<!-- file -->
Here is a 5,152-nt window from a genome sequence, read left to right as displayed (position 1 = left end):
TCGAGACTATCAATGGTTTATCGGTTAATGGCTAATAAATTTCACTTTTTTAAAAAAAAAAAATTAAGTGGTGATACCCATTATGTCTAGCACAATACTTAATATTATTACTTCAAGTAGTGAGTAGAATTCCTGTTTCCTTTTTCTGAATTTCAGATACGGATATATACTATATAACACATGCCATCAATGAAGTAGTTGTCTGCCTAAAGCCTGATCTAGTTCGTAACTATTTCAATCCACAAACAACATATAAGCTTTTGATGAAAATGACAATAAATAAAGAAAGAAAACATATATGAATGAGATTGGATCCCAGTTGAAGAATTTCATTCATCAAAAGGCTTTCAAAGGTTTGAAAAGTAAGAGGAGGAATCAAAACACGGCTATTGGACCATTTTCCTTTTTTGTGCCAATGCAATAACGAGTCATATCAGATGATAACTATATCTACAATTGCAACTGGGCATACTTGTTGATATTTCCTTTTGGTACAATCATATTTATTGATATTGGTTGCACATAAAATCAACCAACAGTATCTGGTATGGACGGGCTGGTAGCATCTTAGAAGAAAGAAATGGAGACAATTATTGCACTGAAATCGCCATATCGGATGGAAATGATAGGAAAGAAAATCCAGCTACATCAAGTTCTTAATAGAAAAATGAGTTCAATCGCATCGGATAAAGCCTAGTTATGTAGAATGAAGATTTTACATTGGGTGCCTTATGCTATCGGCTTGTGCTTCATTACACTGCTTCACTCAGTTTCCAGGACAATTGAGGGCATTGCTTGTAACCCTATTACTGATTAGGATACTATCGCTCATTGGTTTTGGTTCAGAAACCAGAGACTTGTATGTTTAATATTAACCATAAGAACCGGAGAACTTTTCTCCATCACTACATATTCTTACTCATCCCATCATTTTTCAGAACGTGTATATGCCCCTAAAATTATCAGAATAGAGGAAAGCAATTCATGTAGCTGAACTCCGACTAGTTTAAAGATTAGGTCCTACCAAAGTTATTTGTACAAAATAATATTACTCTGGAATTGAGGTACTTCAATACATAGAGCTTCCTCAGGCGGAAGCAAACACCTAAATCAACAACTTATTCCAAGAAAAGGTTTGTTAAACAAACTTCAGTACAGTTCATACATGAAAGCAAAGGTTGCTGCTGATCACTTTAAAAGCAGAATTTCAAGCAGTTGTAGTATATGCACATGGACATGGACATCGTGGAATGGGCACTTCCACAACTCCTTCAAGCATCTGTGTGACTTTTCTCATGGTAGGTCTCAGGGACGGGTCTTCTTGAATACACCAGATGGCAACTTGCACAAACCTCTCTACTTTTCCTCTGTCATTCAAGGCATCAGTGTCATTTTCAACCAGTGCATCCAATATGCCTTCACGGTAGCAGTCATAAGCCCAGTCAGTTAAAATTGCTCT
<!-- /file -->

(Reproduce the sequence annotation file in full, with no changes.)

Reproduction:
Here is a 5,152-nt window from a genome sequence, read left to right as displayed (position 1 = left end):
TCGAGACTATCAATGGTTTATCGGTTAATGGCTAATAAATTTCACTTTTTTAAAAAAAAAAAATTAAGTGGTGATACCCATTATGTCTAGCACAATACTTAATATTATTACTTCAAGTAGTGAGTAGAATTCCTGTTTCCTTTTTCTGAATTTCAGATACGGATATATACTATATAACACATGCCATCAATGAAGTAGTTGTCTGCCTAAAGCCTGATCTAGTTCGTAACTATTTCAATCCACAAACAACATATAAGCTTTTGATGAAAATGACAATAAATAAAGAAAGAAAACATATATGAATGAGATTGGATCCCAGTTGAAGAATTTCATTCATCAAAAGGCTTTCAAAGGTTTGAAAAGTAAGAGGAGGAATCAAAACACGGCTATTGGACCATTTTCCTTTTTTGTGCCAATGCAATAACGAGTCATATCAGATGATAACTATATCTACAATTGCAACTGGGCATACTTGTTGATATTTCCTTTTGGTACAATCATATTTATTGATATTGGTTGCACATAAAATCAACCAACAGTATCTGGTATGGACGGGCTGGTAGCATCTTAGAAGAAAGAAATGGAGACAATTATTGCACTGAAATCGCCATATCGGATGGAAATGATAGGAAAGAAAATCCAGCTACATCAAGTTCTTAATAGAAAAATGAGTTCAATCGCATCGGATAAAGCCTAGTTATGTAGAATGAAGATTTTACATTGGGTGCCTTATGCTATCGGCTTGTGCTTCATTACACTGCTTCACTCAGTTTCCAGGACAATTGAGGGCATTGCTTGTAACCCTATTACTGATTAGGATACTATCGCTCATTGGTTTTGGTTCAGAAACCAGAGACTTGTATGTTTAATATTAACCATAAGAACCGGAGAACTTTTCTCCATCACTACATATTCTTACTCATCCCATCATTTTTCAGAACGTGTATATGCCCCTAAAATTATCAGAATAGAGGAAAGCAATTCATGTAGCTGAACTCCGACTAGTTTAAAGATTAGGTCCTACCAAAGTTATTTGTACAAAATAATATTACTCTGGAATTGAGGTACTTCAATACATAGAGCTTCCTCAGGCGGAAGCAAACACCTAAATCAACAACTTATTCCAAGAAAAGGTTTGTTAAACAAACTTCAGTACAGTTCATACATGAAAGCAAAGGTTGCTGCTGATCACTTTAAAAGCAGAATTTCAAGCAGTTGTAGTATATGCACATGGACATGGACATCGTGGAATGGGCACTTCCACAACTCCTTCAAGCATCTGTGTGACTTTTCTCATGGTAGGTCTCAGGGACGGGTCTTCTTGAATACACCAGATGGCAACTTGCACAAACCTCTCTACTTTTCCTCTGTCATTCAAGGCATCAGTGTCATTTTCAACCAGTGCATCCAATATGCCTTCACGGTAGCAGTCATAAGCCCAGTCAGTTAAAATTGCTCT